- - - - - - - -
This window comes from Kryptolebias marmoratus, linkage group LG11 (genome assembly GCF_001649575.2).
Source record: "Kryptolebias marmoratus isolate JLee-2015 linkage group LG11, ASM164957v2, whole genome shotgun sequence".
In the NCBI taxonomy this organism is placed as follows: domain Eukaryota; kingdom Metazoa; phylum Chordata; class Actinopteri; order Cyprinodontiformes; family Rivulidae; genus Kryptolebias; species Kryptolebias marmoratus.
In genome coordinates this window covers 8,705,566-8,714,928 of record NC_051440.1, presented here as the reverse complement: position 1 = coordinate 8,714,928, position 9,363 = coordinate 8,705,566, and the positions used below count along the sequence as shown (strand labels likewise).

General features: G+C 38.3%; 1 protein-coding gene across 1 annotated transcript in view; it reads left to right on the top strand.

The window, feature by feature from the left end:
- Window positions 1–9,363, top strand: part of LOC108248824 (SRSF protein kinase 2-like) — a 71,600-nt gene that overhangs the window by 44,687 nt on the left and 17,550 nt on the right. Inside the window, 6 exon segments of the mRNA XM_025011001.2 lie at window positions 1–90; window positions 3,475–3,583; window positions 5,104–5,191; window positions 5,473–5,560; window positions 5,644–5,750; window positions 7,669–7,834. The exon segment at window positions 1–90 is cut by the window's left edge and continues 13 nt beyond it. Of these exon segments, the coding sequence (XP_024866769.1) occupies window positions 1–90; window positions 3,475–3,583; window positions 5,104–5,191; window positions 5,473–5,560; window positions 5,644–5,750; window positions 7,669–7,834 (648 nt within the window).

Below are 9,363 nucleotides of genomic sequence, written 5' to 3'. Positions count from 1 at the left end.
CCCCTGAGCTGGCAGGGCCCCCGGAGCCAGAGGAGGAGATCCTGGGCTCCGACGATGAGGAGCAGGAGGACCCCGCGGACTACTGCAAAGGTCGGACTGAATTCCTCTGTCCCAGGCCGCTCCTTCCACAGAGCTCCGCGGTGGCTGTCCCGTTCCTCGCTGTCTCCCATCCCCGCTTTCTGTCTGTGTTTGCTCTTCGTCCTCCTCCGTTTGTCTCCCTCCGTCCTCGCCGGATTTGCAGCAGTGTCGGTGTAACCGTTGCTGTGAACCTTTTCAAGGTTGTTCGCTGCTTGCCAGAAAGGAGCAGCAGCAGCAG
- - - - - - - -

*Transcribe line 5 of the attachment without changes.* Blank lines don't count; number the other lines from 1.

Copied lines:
General features: G+C 38.3%; 1 protein-coding gene across 1 annotated transcript in view; it reads left to right on the top strand.